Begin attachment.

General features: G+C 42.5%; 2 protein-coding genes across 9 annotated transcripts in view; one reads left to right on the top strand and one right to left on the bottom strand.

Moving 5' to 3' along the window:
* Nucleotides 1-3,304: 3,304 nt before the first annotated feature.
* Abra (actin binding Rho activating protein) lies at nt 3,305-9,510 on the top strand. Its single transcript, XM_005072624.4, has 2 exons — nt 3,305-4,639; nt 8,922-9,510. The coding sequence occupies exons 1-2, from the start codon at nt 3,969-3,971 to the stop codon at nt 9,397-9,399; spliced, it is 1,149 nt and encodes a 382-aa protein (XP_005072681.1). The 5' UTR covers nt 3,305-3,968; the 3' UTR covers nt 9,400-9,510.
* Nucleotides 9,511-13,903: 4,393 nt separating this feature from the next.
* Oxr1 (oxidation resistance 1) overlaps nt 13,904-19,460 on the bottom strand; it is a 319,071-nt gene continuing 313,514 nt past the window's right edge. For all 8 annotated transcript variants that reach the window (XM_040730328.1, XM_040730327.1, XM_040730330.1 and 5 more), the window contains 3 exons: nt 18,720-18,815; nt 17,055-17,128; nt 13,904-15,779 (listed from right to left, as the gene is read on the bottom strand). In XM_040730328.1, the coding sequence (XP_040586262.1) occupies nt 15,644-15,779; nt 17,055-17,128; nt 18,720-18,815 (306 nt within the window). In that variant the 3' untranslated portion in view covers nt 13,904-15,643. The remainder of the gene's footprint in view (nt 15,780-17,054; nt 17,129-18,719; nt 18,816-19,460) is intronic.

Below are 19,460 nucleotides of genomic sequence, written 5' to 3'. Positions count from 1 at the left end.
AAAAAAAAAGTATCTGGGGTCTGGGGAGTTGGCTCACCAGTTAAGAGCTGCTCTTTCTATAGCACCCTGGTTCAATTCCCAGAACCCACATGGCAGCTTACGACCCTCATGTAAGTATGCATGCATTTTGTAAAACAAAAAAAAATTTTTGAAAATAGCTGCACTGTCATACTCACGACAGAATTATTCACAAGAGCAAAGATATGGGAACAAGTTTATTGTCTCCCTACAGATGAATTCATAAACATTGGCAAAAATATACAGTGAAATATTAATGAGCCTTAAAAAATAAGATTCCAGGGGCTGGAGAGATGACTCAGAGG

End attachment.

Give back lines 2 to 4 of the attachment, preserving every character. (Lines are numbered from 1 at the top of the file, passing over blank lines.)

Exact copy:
Moving 5' to 3' along the window:
* Nucleotides 1-3,304: 3,304 nt before the first annotated feature.
* Abra (actin binding Rho activating protein) lies at nt 3,305-9,510 on the top strand. Its single transcript, XM_005072624.4, has 2 exons — nt 3,305-4,639; nt 8,922-9,510. The coding sequence occupies exons 1-2, from the start codon at nt 3,969-3,971 to the stop codon at nt 9,397-9,399; spliced, it is 1,149 nt and encodes a 382-aa protein (XP_005072681.1). The 5' UTR covers nt 3,305-3,968; the 3' UTR covers nt 9,400-9,510.